Mike Decourcy of Sporting News was more reserved in the bounce that he gave UW from their impressive home stand by putting them at the #5 spot, which is much more realistic of a turnaround in one week.

My apologies to the fine journalists that do these every week, but I feel that these Power Rankings should be an assessment of a team’s level of play based on opponent, venue and relative strength of the team. These should not change as much every week as they have if you have been watching these top-10’s go up and down like a bouncing ball.

On the Husky Hoop Honk Show on KJR-AM Radio, Eldridge Recasner apologized for some comments about Venoy Overton starting over Abdul Gaddy which we made reference to last week. Shortly after Lorenzo Romar called into the show and weighed in on how he felt about the media’s hot and cold shots at him and the players. Allen printed out what Lorenzo said.

“When you have the passion that you guys have for Husky basketball, you’re going to try to call it like you see it. I kind of personally have gotten hardened to the media a little bit. I just understand that if things don’t go well, you’re going to get blasted. If they go well, you’re going to be commended until they don’t go well enough, long enough and then you’re going to get blasted for that. I’ve kind of got hardened to it. But young people, they haven’t been around as long as I have and it can affect them.”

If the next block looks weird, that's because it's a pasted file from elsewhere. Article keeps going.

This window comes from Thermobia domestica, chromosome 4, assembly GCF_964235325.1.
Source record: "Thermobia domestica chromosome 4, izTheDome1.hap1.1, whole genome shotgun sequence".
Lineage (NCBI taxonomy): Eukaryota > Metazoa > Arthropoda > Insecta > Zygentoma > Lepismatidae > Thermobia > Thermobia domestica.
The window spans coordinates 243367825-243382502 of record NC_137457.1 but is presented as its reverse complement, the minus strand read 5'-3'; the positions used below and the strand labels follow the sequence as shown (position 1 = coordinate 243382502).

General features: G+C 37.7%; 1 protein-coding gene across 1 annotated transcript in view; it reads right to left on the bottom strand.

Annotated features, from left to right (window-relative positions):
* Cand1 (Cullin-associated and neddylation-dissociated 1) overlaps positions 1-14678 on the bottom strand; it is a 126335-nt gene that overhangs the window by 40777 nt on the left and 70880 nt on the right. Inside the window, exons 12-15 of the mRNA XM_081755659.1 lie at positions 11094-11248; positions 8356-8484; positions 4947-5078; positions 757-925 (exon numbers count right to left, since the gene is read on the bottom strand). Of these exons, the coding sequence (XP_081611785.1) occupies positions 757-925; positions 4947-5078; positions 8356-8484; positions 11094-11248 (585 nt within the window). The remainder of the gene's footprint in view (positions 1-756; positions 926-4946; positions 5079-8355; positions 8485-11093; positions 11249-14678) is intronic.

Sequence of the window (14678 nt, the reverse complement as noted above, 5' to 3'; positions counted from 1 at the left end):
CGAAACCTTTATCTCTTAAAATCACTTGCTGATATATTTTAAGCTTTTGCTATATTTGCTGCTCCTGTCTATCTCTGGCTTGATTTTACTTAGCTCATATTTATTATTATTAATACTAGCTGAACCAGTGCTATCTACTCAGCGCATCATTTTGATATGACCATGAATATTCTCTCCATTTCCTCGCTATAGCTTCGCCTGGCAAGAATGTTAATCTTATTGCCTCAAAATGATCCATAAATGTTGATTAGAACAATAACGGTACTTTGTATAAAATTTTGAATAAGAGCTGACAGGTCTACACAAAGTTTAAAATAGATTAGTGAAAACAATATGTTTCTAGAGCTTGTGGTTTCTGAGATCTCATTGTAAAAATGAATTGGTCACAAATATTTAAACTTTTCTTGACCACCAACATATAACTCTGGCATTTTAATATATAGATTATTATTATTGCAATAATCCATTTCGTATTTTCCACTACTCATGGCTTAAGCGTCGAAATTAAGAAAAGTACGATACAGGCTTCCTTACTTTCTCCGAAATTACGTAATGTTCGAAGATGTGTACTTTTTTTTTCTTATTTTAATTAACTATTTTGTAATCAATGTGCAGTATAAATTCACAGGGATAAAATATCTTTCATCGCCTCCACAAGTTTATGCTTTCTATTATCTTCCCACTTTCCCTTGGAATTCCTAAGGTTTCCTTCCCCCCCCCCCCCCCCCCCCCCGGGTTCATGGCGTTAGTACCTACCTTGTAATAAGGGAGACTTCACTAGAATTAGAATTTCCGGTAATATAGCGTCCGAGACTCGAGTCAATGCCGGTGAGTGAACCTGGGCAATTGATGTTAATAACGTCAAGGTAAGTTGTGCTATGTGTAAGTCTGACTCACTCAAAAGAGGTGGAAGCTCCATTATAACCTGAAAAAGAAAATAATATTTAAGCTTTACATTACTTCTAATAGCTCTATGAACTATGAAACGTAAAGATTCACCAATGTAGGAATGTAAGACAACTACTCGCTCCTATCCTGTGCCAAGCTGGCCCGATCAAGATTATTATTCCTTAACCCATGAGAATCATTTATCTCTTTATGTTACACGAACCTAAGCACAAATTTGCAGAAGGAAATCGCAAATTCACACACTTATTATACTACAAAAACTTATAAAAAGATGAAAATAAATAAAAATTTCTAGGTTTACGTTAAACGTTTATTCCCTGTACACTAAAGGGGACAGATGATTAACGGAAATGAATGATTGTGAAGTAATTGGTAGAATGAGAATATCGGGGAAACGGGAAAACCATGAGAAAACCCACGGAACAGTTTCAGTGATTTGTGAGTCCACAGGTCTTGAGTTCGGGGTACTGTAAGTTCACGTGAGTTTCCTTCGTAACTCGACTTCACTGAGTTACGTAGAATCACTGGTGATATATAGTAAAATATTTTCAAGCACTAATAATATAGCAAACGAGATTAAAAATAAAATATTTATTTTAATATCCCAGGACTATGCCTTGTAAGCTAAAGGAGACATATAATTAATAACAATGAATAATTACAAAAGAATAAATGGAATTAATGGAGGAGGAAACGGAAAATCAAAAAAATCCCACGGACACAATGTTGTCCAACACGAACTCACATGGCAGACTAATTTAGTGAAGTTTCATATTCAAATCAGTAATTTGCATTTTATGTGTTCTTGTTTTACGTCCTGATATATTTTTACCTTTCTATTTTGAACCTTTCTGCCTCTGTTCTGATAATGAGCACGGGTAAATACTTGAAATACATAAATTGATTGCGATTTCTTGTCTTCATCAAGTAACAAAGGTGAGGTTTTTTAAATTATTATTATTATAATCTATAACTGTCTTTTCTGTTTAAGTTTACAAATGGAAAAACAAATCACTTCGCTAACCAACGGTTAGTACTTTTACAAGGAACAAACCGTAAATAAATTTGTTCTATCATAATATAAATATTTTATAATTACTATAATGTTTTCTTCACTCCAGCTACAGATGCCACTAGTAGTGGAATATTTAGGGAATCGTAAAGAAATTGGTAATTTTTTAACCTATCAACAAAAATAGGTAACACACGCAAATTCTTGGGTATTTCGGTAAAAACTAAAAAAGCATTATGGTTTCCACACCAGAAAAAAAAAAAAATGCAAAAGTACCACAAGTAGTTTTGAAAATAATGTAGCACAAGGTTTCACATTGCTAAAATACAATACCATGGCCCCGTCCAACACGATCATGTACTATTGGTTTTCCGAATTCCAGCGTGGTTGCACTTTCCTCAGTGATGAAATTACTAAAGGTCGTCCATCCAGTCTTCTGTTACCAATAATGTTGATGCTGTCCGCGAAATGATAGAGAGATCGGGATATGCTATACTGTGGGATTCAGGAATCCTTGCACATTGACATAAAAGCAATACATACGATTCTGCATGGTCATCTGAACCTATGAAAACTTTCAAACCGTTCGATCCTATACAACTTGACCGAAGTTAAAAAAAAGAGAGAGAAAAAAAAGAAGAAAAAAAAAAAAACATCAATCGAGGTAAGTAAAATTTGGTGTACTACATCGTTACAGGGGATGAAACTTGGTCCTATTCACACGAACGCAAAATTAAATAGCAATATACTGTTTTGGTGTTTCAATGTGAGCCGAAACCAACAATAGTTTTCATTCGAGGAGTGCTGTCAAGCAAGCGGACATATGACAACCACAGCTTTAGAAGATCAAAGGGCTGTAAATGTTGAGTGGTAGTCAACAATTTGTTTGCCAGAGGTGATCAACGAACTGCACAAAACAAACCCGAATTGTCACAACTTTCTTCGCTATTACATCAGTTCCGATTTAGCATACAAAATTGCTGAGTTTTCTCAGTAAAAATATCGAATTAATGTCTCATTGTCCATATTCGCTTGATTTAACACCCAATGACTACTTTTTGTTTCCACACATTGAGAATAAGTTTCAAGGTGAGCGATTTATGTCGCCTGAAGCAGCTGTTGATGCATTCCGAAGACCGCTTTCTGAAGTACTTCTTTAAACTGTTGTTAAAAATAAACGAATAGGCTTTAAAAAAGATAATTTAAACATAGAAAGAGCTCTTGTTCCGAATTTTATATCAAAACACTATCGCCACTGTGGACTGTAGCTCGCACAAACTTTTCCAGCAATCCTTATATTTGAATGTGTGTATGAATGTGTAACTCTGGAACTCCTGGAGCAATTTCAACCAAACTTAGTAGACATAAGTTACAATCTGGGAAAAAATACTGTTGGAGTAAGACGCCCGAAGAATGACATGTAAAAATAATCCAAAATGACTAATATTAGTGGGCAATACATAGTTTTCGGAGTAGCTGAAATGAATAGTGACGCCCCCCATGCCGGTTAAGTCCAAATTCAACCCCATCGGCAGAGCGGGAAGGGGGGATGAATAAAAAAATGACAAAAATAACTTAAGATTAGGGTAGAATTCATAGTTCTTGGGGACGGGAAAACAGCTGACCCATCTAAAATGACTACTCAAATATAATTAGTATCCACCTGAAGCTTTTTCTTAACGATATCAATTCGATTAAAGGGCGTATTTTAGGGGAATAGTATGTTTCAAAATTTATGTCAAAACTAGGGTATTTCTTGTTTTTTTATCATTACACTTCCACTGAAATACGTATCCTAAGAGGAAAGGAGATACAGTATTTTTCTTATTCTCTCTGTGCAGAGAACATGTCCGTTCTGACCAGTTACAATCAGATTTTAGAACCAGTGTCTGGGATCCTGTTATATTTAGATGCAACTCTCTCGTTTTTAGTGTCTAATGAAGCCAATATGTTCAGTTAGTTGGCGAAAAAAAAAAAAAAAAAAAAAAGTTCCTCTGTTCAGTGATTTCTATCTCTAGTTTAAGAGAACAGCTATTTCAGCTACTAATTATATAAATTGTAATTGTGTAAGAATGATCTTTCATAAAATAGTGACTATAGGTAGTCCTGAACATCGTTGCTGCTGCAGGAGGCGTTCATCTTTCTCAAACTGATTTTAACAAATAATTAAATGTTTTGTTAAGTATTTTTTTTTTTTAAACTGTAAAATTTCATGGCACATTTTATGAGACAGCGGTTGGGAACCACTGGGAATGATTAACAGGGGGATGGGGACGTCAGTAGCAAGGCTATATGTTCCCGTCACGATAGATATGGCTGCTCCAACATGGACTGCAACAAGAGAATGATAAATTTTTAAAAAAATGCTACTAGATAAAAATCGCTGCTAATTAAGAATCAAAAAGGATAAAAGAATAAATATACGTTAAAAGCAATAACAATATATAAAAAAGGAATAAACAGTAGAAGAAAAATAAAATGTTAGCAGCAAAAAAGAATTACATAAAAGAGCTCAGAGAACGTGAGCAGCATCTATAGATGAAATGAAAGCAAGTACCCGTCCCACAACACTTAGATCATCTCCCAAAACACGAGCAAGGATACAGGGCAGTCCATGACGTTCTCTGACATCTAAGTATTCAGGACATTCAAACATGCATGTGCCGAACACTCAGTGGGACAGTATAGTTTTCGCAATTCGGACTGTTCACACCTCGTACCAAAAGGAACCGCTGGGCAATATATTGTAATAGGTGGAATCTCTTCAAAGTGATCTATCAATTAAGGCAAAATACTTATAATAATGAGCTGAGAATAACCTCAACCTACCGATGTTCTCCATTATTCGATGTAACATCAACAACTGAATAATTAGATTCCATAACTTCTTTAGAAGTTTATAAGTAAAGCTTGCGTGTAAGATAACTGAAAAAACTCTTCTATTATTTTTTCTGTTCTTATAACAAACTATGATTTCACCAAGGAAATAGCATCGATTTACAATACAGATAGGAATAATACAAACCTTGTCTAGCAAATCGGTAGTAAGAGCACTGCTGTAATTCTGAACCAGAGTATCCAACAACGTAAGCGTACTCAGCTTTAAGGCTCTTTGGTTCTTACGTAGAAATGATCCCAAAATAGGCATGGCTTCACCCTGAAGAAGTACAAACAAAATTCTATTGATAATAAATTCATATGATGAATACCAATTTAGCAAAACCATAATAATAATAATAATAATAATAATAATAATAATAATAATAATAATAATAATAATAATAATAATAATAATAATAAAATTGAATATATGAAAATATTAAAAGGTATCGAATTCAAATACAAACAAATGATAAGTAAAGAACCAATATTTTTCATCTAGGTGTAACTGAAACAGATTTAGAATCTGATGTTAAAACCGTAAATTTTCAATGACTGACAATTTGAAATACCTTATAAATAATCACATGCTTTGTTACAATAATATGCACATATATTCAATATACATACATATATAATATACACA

I understand how Romar feels, but part of being a major media figure regardless of your age, are the waves of opinions. Nobody is making these kids read these columns, message boards and listening to the radio shows and color commentators. If they get upset by it they should not listen to it. If they should not listen to it then it is either the coaches or their parents’ job to stop them from doing so.

I believe in freedom of the press and very minimal censorship. People need to make their own minds up as to what to watch, listen to or read, with all due respect to Coach Romar who I have said many times is the best coach overall that I’ve seen at Washington, including Tex Winter and Marv Harshman. No body’s perfect (least of all me), but I’m not going to treat UW and its players any differently than I would any other team’s players that I seek to analyze and criticize. I’m sorry that I disagree with the coach here.